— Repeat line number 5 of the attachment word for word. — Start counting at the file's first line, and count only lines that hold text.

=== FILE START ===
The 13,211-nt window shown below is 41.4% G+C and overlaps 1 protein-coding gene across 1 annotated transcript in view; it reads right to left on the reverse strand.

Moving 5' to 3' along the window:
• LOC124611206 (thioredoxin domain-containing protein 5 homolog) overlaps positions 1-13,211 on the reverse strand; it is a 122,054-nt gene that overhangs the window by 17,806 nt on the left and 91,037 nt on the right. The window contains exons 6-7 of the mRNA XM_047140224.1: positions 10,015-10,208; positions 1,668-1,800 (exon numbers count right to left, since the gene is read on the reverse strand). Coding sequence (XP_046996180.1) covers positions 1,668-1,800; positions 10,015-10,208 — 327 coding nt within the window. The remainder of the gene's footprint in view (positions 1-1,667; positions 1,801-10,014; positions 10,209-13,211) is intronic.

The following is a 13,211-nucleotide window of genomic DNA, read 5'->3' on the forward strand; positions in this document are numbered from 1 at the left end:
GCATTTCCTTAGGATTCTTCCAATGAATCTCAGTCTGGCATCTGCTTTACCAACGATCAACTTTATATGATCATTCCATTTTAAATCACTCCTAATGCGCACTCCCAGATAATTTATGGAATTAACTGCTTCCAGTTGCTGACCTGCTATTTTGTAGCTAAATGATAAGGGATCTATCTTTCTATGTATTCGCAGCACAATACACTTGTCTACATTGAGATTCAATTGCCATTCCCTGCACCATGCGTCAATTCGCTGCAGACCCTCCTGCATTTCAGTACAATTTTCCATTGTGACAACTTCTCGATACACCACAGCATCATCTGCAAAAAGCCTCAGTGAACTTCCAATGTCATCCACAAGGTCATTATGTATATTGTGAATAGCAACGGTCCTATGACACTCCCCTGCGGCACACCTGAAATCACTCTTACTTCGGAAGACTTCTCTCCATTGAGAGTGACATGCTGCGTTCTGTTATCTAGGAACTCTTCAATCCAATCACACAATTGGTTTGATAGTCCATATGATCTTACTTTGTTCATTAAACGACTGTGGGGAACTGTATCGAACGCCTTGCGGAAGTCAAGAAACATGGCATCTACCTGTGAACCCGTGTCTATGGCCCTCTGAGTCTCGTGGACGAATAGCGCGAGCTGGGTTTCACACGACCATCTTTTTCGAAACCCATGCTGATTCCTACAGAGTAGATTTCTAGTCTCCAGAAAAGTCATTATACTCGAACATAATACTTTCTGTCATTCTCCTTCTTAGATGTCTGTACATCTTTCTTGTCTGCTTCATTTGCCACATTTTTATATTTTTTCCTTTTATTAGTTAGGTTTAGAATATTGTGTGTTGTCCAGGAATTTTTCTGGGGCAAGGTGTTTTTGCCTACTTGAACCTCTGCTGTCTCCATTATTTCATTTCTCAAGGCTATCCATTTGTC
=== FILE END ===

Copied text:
GCATTTCCTTAGGATTCTTCCAATGAATCTCAGTCTGGCATCTGCTTTACCAACGATCAACTTTATATGATCATTCCATTTTAAATCACTCCTAATGCGCACTCCCAGATAATTTATGGAATTAACTGCTTCCAGTTGCTGACCTGCTATTTTGTAGCTAAATGATAAGGGATCTATCTTTCTATGTATTCGCAGCACAATACACTTGTCTACATTGAGATTCAATTGCCATTCCCTGCACCATGCGTCAATTCGCTGCAGACCCTCCTGCATTTCAGTACAATTTTCCATTGTGACAACTTCTCGATACACCACAGCATCATCTGCAAAAAGCCTCAGTGAACTTCCAATGTCATCCACAAGGTCATTATGTATATTGTGAATAGCAACGGTCCTATGACACTCCCCTGCGGCACACCTGAAATCACTCTTACTTCGGAAGACTTCTCTCCATTGAGAGTGACATGCTGCGTTCTGTTATCTAGGAACTCTTCAATCCAATCACACAATTGGTTTGATAGTCCATATGATCTTACTTTGTTCATTAAACGACTGTGGGGAACTGTATCGAACGCCTTGCGGAAGTCAAGAAACATGGCATCTACCTGTGAACCCGTGTCTATGGCCCTCTGAGTCTCGTGGACGAATAGCGCGAGCTGGGTTTCACACGACCATCTTTTTCGAAACCCATGCTGATTCCTACAGAGTAGATTTCTAGTCTCCAGAAAAGTCATTATACTCGAACATAATACTTTCTGTCATTCTCCTTCTTAGATGTCTGTACATCTTTCTTGTCTGCTTCATTTGCCACATTTTTATATTTTTTCCTTTTATTAGTTAGGTTTAGAATATTGTGTGTTGTCCAGGAATTTTTCTGGGGCAAGGTGTTTTTGCCTACTTGAACCTCTGCTGTCTCCATTATTTCATTTCTCAAGGCTATCCATTTGTC